Question: What Constitutes A New Yorker? 1907 Part II

Remarkable study of America’s Metropolis reveals many strange facts in the makeup of its citizenship, from which it appears that the Native born New Yorker is surprisingly scarce in the city.

And yet the New Yorker is not a matter of guesswork. The nationalities and American States that enter into his make-up can be figured out to the fraction of one per cent. He can be analyzed and set out in tabulated form with as much accuracy as a chemist lists the ingredients of a mineral water or the gold quartz and dross in a lump of ore.

This is made possible by figuring at first hand from the last Government census. While the population of New York has increased by nearly a million since the census was taken in 1900, there is no reason to believe that the proportions of native and foreign born, and native born of foreign parents, have changed materially since then. To bring the tables up to date is merely a matter of multiplication. In other words, the census shows that New York had 3,437,202 inhabitants in 1900. The last estimated population, on Jan. 1 of this year, was 4,152,860, an increase of 715,658, or 20.8 percent, in the seven years since 1900. The census figures, increased by that ratio, should show the situation today.

What, then, goes into the composite photograph of that complex individual, the typical New Yorker? Imagine a man more than one-third foreigner, carrying with him all the racial traits and temperaments of his native land one of at least 24 foreign countries. These foreign-born New Yorkers form 37 per cent. of the population. There are more Germans than Irish, nearly twice as many Irish as Italians or Russians among them. The Russians and Italians put together are nearly four times more numerous than either the English or Austrians. And the New Yorkers of these seven nationalities__Germans, Irish, Italians, Russians, Austrians, and English form 81.8 percent., or more than four-fifths of the entire foreign element. All the foreigners now in New York would make an army of at least 1,500,000 people, as many as there were in the entire City of New York in 1890, before the consolidation of the boroughs.

Where New Yorkers Come From

Here are the census figures of the foreign populations brought up to date, the numbers from each of the seven leading countries being set side by side with their approximate percentage in the entire population:

Other Countries

The analysis of these figures and the other explanations in the census reports uncover more curious facts. Miss Eleanor Glyn, the English authoress, for instance, noted in the Sunday Times a few weeks ago, how foreign the people in New York streets seemed to be, and how few Anglo-Saxon types she noted among them. According to the figures just given, two people in every hundred are English, to nine Germans, seven Irishmen, four Russians, and four Italians. When it is remembered that these are the proportions not merely among the foreign born but in the entire population of New York, there is also an inkling of where New Yorkers get some of the sentimental and emotional quality of which foreign visitors say so much.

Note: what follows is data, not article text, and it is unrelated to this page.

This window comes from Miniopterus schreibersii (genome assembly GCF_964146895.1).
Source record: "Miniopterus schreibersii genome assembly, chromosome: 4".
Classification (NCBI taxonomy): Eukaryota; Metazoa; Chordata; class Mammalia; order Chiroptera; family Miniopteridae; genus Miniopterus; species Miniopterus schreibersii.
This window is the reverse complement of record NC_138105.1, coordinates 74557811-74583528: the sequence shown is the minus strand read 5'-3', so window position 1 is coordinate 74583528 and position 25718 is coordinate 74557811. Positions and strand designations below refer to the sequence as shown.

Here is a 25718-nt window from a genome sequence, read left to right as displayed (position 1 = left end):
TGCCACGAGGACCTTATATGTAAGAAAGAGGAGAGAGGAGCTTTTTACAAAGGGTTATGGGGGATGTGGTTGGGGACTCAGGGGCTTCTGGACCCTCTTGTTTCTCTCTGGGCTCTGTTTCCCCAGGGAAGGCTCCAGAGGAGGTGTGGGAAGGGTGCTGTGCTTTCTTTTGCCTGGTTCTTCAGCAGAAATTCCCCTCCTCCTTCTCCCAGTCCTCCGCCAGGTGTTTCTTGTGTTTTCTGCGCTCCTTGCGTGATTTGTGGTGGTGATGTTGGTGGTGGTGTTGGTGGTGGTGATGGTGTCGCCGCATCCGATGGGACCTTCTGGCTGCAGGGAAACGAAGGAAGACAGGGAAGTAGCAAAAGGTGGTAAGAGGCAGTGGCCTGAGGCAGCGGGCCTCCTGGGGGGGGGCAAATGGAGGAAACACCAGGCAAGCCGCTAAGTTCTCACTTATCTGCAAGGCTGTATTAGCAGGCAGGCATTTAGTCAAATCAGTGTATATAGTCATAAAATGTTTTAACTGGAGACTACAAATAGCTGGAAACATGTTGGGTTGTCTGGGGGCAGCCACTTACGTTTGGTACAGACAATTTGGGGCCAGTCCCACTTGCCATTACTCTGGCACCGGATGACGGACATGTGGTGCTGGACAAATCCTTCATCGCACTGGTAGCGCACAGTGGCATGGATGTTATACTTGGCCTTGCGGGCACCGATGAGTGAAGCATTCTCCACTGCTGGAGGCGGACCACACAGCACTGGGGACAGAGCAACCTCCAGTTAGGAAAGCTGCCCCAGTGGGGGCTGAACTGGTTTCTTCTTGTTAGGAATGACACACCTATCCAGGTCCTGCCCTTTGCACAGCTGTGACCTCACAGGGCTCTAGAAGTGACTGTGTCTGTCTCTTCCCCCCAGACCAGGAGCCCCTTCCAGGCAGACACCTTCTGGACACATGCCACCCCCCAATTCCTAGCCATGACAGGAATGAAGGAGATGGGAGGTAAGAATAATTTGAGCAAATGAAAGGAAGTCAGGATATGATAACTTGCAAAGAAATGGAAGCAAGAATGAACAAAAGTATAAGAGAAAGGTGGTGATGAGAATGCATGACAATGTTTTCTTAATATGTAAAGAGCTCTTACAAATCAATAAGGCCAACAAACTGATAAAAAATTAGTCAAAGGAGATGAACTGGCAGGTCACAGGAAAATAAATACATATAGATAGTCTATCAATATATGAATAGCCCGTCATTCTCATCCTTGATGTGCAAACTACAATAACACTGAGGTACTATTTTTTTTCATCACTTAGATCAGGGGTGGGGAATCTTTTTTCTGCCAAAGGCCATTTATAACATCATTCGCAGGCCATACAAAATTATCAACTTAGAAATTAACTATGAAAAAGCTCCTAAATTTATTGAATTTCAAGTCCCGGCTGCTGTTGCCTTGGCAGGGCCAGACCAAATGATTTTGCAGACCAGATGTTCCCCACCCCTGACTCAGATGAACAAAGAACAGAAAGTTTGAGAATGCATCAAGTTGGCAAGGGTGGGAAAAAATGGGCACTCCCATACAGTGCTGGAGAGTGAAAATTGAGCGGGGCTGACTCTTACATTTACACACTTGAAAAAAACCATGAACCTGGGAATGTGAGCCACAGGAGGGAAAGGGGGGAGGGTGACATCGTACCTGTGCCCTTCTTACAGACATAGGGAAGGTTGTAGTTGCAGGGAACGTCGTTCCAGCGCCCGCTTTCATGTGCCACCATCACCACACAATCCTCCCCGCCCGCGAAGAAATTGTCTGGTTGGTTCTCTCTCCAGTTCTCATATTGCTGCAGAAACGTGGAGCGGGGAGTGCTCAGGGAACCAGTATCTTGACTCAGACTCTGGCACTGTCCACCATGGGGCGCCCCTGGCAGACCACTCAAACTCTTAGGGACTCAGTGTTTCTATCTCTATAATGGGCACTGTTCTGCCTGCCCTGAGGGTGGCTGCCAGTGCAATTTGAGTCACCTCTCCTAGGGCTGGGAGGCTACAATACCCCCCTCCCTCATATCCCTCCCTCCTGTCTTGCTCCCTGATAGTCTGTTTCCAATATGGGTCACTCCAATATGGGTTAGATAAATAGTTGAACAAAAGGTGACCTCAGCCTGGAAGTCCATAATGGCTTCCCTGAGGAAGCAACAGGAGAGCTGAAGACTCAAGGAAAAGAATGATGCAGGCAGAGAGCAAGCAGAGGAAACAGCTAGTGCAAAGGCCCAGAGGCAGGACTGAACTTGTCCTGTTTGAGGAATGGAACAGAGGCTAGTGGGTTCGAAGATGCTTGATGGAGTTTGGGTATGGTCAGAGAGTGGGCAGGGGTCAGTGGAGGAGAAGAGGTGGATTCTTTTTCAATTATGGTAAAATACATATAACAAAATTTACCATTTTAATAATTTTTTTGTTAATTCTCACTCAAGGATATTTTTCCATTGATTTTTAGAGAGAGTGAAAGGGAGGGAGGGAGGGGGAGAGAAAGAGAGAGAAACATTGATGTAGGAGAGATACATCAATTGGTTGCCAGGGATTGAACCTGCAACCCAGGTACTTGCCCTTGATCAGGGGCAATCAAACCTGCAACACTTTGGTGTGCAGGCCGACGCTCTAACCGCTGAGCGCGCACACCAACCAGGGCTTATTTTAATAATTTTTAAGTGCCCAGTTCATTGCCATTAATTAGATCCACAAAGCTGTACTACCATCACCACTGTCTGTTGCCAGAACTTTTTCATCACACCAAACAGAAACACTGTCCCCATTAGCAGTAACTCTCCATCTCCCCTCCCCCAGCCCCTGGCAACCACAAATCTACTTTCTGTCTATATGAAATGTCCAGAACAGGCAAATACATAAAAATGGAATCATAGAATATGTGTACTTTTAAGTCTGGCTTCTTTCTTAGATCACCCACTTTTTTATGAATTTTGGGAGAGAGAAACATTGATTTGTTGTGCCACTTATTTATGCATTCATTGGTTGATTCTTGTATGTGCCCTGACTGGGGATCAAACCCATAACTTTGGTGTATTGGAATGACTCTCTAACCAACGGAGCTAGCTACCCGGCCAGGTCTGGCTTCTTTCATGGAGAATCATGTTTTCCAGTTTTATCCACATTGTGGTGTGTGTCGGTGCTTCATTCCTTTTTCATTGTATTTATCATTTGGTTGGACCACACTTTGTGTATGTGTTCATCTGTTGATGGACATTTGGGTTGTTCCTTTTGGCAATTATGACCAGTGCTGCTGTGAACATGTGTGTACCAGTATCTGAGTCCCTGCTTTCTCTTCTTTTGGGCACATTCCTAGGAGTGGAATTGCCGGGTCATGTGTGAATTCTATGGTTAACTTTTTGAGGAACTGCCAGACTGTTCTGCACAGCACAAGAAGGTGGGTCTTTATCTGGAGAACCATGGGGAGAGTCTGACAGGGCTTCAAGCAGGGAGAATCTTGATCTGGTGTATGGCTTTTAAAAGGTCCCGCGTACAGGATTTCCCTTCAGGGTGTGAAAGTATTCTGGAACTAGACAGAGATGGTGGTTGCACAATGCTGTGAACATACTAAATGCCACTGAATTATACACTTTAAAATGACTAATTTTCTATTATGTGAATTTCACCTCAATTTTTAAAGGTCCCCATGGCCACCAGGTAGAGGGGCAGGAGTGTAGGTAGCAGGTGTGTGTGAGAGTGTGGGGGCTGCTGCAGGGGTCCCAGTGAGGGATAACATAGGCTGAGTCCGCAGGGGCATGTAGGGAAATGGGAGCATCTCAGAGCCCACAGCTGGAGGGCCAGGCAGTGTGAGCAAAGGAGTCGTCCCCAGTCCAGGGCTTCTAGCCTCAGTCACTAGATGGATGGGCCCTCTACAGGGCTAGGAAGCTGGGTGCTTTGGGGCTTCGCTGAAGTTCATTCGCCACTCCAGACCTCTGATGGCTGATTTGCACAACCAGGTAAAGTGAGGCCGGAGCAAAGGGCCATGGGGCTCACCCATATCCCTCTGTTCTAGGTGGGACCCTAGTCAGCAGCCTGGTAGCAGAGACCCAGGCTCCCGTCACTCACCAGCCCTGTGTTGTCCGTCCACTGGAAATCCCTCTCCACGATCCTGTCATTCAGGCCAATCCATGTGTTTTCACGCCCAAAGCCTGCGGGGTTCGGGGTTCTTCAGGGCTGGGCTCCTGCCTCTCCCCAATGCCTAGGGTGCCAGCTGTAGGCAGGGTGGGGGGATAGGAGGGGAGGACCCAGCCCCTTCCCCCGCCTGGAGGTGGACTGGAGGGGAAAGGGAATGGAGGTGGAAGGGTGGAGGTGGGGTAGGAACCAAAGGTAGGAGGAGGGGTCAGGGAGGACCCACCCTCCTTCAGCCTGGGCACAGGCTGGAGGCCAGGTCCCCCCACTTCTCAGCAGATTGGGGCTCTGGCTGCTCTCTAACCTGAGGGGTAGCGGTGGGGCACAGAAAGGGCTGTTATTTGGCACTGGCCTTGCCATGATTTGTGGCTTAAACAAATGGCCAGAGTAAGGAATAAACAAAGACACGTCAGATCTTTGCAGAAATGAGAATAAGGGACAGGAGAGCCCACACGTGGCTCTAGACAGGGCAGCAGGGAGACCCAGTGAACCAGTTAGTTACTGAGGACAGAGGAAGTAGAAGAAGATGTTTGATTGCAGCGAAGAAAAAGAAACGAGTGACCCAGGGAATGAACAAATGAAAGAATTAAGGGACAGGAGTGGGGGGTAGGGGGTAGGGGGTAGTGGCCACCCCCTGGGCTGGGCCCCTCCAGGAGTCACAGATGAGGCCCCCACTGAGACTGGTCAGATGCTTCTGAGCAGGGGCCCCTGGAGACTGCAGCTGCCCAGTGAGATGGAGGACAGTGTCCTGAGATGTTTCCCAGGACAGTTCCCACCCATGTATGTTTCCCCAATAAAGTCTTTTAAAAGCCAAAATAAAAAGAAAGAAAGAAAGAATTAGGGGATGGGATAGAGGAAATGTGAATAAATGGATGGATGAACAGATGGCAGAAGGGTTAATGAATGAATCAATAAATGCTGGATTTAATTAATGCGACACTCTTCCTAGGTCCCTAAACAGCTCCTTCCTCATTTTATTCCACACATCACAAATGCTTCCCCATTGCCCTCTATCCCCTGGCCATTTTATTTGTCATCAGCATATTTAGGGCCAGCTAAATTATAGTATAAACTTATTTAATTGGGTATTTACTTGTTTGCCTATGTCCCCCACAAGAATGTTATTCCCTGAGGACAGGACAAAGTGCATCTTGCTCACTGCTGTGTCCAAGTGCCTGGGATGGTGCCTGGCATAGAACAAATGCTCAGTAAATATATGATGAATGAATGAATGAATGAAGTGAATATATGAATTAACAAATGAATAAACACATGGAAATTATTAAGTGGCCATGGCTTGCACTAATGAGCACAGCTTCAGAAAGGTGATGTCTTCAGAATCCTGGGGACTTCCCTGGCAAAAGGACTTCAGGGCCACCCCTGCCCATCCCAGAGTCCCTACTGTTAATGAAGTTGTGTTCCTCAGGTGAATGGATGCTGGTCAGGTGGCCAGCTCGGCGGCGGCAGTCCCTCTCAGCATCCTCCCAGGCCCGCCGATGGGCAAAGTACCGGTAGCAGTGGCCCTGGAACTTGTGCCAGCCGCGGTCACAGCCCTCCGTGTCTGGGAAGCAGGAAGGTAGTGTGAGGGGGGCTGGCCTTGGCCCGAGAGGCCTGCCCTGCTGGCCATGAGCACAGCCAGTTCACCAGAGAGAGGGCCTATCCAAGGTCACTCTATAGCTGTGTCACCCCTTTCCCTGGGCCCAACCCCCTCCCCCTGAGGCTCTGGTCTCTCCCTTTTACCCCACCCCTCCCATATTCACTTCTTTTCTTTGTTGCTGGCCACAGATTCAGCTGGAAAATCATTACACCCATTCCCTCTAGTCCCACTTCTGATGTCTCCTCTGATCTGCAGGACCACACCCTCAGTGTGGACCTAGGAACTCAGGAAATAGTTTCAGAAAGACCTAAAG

In the summary, 184, 110 foreign-born New Yorkers are credited to "other countries." The percentages of each are so small that they are hardly worth mentioning while making a composite portrait of 4,000,000 people. Small as they are though, some of the other foreign countries have enough of their sons and daughters here to populate a good-sized city.

The census figures brought up to date show, for example, that there are 17,824 New Yorkers born in France, 5,000 more people than there are in Greenwich, Conn. There are 39,710 Poles and 38,071 Hungarians. Combined, they would populate Trenton, N.J., with 4,000 people to spare. Even such a small country as Scotland has given New York 23,962 of her sons and daughters. The Scotch people in this city would nearly populate their home town of Perth.

Returning to the situation in this city: The sociologist, basing his analysis of the New Yorker on the census figures, would credit each dweller in the city to the State or foreign country in which he or she was born. Then he would add up the number of inhabitants from each State or country and find out the proportion they bore to the total population of the city. His summary would look like this:

Foreign born
Native white persons of foreign parentage
Negroes, Chinese, Japanese, and Indians
Full-fledged Americans

Total: 100.0         4,152,659

To understand how this condition can exist and New York still be an American city requires an inquiry for a moment into the very heart of metropolitan life.

The New Yorker who mixes widely and constantly with the people of his city gradually realizes by force of repetition that certain general rules may be applied to the people of the city taken en masse. The native born New Yorkers of families long established, for instance, still hold the citadel of fashionable society, admitting from time to time "new people" to the circle.

In the same general way the rulers and "motive power" of the city the great executive officers, the financiers, merchants, scientists, teachers, and experts in every line of endeavor are not natives of the city. They are drawn from all parts of the world, subject to one condition each must be superlative in his way.


Website: The History
Article Name: Question: What Constitutes A New Yorker? 1907 Part II
Researcher/Transcriber Miriam Medina


The New York Times November 17, 1907
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